Annals of Nuclear Medicine

, Volume 27, Issue 3, pp 303–308 | Cite as

SPG3A-linked hereditary spastic paraplegia associated with cerebral glucose hypometabolism

  • Tatsuhiro Terada
  • Satoshi KonoEmail author
  • Yasuomi Ouchi
  • Kenichi Yoshida
  • Yasushi Hamaya
  • Shigeru Kanaoka
  • Hiroaki Miyajima
Case report


SPG3A-linked hereditary spastic paraplegia (HSP) is a rare autosomal dominant motor disorder caused by a mutation in the SPG3A gene, and is characterized by progressive motor weakness and spasticity in the lower limbs, without any other neurological abnormalities. SPG3A-linked HSP caused by a R239C mutation has been reported to present a pure phenotype confined to impairment of the corticospinal tract. However, there is still a debate about the etiology of this motor deficit with regard to whether it is peripheral or central. We herein report two patients who were heterozygous for a R239C mutation in the SPG3A gene. Two middle-aged Japanese sisters had been suffering from a pure phenotype of HSP since their childhood. Both patients had a significant decrease in glucose metabolism in the frontal cortex medially and dorsolaterally in a [18F]-fluorodeoxyglucose (FDG) positron emission photography (PET) study and low scores on the Frontal Assessment Battery. A real-time PCR analysis in normal subjects showed the frontal cortex to be the major location where SPG3A mRNA is expressed. The present finding that the frontal glucose hypometabolism was associated with frontal cognitive impairment indicates that widespread neuropathology associated with mutations in the SPG3A gene may be present more centrally than previously assumed.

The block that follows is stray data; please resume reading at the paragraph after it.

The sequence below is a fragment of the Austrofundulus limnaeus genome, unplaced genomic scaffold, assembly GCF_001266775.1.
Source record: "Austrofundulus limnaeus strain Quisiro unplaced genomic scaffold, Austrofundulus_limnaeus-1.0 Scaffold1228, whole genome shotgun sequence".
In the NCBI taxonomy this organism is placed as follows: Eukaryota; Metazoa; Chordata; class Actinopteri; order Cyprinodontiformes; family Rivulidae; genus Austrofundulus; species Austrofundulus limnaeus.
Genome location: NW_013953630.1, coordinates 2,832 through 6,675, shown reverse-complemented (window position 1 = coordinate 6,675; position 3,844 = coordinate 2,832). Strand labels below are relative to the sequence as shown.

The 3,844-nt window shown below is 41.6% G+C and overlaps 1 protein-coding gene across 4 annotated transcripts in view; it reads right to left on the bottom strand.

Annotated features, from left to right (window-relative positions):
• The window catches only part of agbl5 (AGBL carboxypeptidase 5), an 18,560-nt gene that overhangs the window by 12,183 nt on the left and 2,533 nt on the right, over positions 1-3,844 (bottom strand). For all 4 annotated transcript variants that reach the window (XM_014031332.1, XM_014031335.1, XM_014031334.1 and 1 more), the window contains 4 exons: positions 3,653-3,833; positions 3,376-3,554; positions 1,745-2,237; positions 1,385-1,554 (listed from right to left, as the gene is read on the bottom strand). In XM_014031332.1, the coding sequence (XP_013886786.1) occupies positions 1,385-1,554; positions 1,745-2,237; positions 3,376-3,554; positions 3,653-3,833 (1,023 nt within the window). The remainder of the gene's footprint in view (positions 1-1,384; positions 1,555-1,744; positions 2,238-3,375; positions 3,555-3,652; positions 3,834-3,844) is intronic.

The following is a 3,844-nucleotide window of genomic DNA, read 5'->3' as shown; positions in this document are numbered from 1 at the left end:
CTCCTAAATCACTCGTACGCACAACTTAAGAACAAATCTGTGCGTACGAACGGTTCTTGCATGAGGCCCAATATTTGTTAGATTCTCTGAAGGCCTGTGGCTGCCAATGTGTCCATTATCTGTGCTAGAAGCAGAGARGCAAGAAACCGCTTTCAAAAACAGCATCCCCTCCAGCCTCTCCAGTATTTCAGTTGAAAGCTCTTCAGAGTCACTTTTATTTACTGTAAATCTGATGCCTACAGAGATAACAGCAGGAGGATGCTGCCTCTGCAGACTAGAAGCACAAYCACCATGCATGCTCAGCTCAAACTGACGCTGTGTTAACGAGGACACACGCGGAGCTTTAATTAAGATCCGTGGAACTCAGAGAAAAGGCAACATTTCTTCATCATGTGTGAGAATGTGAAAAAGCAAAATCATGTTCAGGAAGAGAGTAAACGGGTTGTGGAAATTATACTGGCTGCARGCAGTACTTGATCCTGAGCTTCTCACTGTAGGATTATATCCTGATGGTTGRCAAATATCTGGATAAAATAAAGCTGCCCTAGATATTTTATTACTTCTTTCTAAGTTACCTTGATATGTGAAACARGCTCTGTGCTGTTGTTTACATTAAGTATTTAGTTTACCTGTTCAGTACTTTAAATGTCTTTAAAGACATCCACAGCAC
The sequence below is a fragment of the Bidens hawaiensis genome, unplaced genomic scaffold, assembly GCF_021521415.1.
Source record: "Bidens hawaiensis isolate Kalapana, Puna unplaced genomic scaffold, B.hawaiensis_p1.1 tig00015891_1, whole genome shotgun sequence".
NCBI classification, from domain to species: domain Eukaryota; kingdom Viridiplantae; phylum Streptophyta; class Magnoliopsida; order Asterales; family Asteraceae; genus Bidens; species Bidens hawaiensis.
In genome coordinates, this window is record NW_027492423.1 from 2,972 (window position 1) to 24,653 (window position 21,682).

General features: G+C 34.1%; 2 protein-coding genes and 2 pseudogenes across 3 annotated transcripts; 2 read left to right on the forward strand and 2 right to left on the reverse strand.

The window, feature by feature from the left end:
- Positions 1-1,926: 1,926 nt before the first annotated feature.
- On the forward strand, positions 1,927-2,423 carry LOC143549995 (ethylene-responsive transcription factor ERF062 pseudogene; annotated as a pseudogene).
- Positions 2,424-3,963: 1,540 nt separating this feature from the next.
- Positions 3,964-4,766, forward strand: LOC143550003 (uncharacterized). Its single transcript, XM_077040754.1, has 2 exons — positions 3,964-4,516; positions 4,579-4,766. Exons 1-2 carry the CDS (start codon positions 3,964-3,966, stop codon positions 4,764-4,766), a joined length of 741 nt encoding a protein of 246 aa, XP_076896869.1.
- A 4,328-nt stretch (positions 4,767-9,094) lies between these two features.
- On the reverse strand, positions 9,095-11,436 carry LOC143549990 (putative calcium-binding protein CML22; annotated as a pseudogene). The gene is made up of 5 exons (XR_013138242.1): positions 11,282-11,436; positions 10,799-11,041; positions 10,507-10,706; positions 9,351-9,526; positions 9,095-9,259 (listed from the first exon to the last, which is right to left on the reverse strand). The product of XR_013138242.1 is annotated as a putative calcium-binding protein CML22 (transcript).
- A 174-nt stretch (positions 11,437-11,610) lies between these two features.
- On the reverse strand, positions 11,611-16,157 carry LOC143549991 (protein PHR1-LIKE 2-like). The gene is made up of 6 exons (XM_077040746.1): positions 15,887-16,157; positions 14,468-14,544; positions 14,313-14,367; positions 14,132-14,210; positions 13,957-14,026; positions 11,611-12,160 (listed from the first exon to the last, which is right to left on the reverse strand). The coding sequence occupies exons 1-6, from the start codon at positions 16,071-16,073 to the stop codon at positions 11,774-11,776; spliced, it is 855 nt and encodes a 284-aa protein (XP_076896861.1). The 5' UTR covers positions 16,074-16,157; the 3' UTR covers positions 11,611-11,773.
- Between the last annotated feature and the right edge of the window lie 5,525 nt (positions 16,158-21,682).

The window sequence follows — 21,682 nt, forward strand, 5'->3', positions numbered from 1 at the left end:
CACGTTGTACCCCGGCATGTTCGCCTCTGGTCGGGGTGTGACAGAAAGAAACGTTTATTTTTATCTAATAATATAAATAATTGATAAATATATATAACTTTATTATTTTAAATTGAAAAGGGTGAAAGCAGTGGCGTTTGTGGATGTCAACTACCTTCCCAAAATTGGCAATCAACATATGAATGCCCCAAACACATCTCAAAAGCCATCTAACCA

PET SPG3A Atlastin Frontal Assessment Battery 



The authors express their gratitude to Mr. Etsuji Yoshikawa (Hamamatsu Photonics KK) and Mr. Toshihiko Kanno (Hamamatsu Medical Center) for their valuable technical assistance with this project.


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Copyright information

© The Japanese Society of Nuclear Medicine 2012

Authors and Affiliations

  • Tatsuhiro Terada
    • 1
    • 2
  • Satoshi Kono
    • 1
    Email author
  • Yasuomi Ouchi
    • 2
  • Kenichi Yoshida
    • 3
  • Yasushi Hamaya
    • 3
  • Shigeru Kanaoka
    • 3
  • Hiroaki Miyajima
    • 1
  1. 1.First Department of MedicineHamamatsu University School of MedicineHamamatsuJapan
  2. 2.Laboratory of Human Brain Imaging Research, Molecular Imaging Frontier Research CenterHamamatsu University School of MedicineHamamatsuJapan
  3. 3.Department of Molecular DiagnosisHamamatsu University School of MedicineHamamatsuJapan

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